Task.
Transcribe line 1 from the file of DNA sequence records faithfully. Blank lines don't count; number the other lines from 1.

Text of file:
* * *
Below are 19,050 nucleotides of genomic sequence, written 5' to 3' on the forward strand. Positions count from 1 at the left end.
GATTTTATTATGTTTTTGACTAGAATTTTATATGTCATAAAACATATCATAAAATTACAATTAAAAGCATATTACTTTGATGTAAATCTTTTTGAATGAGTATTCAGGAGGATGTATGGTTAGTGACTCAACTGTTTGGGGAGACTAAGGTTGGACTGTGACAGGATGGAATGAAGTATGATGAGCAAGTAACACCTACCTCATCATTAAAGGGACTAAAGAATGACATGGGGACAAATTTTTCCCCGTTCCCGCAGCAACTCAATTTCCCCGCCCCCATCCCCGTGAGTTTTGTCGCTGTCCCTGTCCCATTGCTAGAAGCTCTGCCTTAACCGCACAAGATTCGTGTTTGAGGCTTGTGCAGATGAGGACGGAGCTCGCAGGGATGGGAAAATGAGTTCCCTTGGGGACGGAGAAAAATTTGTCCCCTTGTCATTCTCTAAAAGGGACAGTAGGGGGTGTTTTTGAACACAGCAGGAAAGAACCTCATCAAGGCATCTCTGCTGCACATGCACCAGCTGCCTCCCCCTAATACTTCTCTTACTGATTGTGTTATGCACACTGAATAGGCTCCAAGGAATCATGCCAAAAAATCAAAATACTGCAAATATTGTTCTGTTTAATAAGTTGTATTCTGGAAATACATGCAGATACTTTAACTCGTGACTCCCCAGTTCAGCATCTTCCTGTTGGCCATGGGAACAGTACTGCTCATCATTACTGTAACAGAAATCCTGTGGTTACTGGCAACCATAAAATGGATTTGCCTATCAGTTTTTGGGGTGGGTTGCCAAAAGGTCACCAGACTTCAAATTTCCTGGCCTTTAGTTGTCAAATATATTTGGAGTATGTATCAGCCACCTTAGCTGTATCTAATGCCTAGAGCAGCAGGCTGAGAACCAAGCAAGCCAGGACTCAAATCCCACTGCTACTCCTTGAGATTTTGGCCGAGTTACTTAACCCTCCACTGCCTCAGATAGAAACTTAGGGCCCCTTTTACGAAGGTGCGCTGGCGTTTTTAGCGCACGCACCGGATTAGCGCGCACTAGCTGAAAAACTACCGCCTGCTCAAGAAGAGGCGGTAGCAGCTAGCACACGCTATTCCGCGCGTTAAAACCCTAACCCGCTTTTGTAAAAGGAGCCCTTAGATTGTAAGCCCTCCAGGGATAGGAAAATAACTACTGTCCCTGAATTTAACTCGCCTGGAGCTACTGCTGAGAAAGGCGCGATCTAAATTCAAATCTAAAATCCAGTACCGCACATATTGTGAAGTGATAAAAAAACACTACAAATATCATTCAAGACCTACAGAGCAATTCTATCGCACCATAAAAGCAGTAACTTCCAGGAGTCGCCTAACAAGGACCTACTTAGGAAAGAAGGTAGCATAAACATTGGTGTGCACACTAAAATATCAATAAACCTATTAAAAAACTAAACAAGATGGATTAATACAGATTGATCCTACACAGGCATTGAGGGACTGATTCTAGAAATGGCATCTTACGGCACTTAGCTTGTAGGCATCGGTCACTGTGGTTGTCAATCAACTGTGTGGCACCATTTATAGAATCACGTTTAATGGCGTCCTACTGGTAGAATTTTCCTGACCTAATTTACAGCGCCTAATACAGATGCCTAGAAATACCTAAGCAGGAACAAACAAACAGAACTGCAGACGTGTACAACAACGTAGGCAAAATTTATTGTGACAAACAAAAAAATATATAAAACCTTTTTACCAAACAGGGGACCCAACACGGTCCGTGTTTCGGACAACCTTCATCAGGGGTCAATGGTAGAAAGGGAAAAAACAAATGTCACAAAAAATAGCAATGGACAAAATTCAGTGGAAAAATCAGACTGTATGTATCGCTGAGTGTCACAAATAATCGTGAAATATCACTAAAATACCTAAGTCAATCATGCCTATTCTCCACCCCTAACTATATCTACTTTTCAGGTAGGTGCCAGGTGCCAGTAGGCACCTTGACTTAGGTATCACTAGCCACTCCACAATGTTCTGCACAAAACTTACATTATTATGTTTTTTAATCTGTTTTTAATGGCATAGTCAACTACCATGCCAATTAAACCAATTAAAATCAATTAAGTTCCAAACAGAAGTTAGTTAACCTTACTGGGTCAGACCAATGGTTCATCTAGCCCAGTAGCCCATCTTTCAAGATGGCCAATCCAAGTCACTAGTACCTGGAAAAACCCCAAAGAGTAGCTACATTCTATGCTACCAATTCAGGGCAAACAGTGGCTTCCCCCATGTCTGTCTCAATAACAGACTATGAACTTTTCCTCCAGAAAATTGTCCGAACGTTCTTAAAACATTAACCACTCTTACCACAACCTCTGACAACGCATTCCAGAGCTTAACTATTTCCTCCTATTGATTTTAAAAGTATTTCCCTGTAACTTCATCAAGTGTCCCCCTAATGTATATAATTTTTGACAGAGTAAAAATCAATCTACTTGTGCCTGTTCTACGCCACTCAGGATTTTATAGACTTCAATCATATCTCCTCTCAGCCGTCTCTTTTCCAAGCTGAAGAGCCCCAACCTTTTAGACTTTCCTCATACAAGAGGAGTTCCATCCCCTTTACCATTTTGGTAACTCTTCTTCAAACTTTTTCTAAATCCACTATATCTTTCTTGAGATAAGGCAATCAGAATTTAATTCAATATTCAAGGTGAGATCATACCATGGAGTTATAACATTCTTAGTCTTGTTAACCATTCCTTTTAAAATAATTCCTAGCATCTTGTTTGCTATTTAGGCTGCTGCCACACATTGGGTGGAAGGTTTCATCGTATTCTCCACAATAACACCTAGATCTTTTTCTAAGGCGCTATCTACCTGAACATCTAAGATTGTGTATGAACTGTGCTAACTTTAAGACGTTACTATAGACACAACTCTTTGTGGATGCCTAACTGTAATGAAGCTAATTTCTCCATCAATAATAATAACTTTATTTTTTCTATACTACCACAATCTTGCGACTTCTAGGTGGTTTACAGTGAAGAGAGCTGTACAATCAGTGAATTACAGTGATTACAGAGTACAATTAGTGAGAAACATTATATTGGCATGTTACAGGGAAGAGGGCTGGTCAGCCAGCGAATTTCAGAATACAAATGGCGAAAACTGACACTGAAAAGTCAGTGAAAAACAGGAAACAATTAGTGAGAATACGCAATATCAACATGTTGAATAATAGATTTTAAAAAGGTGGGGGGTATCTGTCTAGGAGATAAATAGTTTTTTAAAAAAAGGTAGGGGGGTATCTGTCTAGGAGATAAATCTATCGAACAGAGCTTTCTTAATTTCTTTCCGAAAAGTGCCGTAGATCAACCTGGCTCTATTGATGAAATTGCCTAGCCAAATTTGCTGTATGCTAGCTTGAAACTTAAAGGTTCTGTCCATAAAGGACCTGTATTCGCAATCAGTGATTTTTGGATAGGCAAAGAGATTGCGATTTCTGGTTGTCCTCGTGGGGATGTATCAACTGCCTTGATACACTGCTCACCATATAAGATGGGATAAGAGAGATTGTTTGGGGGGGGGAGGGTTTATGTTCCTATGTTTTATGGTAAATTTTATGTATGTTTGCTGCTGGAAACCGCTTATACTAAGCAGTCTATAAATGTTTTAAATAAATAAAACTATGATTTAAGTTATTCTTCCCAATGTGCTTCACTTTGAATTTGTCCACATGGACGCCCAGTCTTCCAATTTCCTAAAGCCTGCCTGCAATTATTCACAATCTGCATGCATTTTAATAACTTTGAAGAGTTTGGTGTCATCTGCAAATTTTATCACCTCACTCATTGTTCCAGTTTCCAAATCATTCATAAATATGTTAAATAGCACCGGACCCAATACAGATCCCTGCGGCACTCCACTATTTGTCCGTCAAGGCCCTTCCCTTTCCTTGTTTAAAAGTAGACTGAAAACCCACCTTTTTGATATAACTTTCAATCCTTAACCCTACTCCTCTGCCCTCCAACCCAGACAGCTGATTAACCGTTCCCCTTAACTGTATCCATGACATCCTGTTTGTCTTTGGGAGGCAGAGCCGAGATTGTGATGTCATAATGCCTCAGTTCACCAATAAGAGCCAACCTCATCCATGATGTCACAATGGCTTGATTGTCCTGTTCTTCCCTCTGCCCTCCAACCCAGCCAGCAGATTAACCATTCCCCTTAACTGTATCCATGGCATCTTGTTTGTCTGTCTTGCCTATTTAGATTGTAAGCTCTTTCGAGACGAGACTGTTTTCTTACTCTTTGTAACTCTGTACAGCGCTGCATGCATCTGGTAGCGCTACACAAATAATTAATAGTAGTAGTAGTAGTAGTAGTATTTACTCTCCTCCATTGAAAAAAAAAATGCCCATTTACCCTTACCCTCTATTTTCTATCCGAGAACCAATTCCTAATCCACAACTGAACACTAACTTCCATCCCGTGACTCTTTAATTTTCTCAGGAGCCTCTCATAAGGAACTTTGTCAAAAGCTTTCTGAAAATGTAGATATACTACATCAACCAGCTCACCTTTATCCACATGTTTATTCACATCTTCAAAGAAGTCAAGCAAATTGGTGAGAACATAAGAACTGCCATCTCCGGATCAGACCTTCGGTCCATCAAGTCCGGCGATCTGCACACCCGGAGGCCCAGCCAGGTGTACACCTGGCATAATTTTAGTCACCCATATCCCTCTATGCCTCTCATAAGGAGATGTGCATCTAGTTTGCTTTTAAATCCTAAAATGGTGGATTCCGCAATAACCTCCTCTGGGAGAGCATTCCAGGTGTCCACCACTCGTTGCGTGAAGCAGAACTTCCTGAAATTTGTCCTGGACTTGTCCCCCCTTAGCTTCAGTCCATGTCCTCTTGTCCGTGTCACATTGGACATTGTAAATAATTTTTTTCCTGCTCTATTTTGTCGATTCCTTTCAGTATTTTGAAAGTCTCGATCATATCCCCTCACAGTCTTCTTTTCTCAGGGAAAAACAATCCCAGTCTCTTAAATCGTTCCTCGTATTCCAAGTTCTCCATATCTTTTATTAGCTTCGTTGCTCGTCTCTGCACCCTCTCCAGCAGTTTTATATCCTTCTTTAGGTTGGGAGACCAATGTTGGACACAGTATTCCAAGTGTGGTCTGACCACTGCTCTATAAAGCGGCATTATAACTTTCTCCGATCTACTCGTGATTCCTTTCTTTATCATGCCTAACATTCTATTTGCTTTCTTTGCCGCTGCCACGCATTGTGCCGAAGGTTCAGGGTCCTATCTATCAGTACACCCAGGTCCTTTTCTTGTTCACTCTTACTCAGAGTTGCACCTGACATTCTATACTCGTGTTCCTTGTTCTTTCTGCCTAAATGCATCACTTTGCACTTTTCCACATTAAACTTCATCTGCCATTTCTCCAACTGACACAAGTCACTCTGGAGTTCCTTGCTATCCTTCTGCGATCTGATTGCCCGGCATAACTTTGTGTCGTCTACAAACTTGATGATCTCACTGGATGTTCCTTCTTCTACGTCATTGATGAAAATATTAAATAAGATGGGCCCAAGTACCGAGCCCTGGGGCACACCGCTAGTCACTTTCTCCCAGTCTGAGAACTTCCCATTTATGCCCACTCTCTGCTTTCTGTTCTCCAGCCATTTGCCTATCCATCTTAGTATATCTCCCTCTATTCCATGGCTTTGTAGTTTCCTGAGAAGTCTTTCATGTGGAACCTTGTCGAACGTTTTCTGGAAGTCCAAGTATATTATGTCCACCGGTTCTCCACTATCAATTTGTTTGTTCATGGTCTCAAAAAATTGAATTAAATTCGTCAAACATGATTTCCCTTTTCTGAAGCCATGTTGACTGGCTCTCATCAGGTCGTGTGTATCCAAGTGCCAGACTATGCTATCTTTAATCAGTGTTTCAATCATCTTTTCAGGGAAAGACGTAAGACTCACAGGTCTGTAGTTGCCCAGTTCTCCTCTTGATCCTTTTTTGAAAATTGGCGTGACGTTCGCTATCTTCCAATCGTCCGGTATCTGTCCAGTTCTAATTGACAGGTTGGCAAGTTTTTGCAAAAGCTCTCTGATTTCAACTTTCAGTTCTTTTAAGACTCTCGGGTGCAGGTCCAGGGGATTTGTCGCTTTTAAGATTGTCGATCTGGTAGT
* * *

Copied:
Below are 19,050 nucleotides of genomic sequence, written 5' to 3' on the forward strand. Positions count from 1 at the left end.